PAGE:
On October 29 just after midnight, Operator Minta Christopherson received an alarm activation from the garage at a Bellevue office building with a verified office security system. Because the office building has video verification, Minta could see two people inside and dispatched Kirkland PD. She stayed online with the dispatcher as additional activations came in, showing the suspects rifling through things in the garage. Officers arrived and took one into custody and they saw the second person run away. K-9 officers were brought in to search the area and did eventually find suspect #2.
While it's true that the majority of arrests at facilities we protect are at construction job sites, verified office security systems are a huge part of what we do. Office building rental rates for the third quarter of 2013 in Seattle averaged $28 – $32 per square foot. That's a big expense for any business, because you are responsible for paying it regardless of how successful your business actually is. For many of our clients, a break in could be the difference between being able to pay their commercial lease amount and falling behind. The expense of lost equipment, time, supplies and data can push a business, especially an up and coming business, over the edge. An advantage of a verified office security system is that it is custom designed for your business' layout and needs. In order to place equipment that allows our Verification Center to confirm that a crime is taking place, we need to know your space and your habits inside and out.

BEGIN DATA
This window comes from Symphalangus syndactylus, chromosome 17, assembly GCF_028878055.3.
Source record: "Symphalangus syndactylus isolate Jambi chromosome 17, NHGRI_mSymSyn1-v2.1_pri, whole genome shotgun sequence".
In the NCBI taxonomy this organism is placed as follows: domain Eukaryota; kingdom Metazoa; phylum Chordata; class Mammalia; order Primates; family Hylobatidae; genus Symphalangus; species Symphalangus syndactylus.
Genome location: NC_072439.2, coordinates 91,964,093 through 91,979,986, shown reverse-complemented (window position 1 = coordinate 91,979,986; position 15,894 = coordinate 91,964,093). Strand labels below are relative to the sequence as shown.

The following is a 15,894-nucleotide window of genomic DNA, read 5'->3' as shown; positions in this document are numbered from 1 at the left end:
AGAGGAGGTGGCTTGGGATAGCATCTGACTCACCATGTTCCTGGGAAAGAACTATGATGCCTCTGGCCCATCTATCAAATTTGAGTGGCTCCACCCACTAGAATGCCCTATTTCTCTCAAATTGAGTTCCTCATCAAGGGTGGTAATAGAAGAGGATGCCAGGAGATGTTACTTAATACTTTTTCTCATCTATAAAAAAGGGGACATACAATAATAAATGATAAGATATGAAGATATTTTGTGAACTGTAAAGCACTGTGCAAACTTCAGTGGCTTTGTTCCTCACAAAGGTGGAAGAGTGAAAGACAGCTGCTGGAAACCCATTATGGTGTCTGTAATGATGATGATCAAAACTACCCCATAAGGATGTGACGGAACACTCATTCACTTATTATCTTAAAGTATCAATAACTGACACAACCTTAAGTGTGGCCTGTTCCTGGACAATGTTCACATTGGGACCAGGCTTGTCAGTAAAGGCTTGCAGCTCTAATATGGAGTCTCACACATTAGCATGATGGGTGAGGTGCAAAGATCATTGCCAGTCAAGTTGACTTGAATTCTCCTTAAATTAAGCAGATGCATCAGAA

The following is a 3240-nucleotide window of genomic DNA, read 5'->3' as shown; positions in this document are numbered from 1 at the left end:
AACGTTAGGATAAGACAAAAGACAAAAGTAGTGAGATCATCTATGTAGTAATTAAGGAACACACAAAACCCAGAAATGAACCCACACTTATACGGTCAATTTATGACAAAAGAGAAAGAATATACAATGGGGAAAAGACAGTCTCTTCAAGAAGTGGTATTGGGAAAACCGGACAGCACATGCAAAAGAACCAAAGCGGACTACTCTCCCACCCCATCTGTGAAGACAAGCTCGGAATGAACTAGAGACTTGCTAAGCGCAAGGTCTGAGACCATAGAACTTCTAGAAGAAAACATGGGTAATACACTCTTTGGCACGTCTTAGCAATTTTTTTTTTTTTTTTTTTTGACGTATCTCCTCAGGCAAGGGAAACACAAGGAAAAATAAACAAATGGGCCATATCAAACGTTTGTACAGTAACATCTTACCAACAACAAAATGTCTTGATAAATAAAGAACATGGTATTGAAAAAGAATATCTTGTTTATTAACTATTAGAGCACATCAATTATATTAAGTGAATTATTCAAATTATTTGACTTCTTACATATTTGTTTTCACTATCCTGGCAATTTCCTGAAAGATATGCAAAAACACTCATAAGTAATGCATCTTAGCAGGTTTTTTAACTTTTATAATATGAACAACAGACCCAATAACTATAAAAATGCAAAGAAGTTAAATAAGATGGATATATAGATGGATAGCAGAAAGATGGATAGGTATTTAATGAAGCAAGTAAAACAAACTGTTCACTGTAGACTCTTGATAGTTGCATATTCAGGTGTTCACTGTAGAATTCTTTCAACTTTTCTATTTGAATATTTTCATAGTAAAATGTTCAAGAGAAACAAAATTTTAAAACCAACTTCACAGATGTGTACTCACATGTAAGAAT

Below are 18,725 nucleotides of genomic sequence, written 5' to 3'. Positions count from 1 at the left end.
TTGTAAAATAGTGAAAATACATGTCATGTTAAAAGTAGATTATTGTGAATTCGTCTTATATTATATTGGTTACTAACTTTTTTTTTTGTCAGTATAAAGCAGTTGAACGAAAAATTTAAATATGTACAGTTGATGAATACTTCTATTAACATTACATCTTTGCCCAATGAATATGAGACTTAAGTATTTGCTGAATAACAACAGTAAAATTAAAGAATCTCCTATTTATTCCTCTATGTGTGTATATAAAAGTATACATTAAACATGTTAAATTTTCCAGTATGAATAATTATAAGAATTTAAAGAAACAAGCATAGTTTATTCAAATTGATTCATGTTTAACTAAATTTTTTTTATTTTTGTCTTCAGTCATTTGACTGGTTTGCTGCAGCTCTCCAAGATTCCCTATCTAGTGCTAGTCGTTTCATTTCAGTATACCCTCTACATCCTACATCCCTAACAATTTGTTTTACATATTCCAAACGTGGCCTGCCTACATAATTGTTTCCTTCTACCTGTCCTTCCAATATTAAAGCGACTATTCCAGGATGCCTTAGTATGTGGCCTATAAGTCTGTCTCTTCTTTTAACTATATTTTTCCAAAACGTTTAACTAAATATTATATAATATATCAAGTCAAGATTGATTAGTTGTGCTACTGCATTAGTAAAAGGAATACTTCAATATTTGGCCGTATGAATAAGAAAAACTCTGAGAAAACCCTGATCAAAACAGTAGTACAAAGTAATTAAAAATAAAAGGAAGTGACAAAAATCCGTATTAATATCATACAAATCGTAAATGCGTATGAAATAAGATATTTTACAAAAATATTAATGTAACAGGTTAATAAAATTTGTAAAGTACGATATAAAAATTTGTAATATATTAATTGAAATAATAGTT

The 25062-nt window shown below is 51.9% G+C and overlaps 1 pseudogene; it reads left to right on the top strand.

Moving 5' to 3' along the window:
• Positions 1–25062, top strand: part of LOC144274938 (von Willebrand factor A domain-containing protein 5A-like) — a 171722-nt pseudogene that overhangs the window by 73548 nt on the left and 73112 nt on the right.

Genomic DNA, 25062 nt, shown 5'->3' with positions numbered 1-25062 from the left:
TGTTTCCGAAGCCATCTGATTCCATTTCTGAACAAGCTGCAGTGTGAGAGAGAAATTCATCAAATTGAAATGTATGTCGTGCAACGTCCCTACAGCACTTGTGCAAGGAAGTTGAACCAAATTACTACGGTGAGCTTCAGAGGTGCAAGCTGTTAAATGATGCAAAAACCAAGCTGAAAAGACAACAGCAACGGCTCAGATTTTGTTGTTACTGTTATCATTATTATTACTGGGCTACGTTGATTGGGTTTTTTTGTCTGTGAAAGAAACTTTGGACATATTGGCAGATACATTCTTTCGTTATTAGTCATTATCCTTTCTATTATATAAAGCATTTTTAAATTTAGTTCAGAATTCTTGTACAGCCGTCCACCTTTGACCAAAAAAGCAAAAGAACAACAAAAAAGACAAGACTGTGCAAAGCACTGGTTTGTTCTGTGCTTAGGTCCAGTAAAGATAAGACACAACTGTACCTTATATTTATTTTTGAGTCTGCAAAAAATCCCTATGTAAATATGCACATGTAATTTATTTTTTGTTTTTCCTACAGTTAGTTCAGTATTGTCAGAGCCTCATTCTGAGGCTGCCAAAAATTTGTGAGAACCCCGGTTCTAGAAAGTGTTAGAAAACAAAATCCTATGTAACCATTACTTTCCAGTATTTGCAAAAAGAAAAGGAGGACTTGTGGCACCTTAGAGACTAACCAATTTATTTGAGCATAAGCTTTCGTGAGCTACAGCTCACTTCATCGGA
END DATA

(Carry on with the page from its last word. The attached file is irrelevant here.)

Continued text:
If the business described in the arrest above had elected to go with a conventional alarm system instead, the story would have turned out very differently. When the criminals broke through the door, they would have set off a door contact sensor or nearby motion detector. An alarm bell may have sounded but due to the industrial setting of the office, it's unlikely that any passers-by would have heard it, much less done anything about it. The conventional alarm monitoring center might not have an available operator to start responding to the alarm for up to ten minutes. At that point, the operator would call the business. Unless the burglars were really stupid, no one would answer. The operator would then call the owner or other emergency responder. They may also try a third call. Then, they would call the Kirkland Police dispatch line and let them know that they are receiving a burglar alarm at the address. This dispatch would be at a relatively low priority. Officers would respond to any urgent calls or verified alarm dispatches. Once they had some available time, they would then go investigate. By that point, the burglars would be long gone with as much as they could carry. This order of events is not just speculation — ask any conventional alarm monitoring operator or police officer and they'll confirm it's true.
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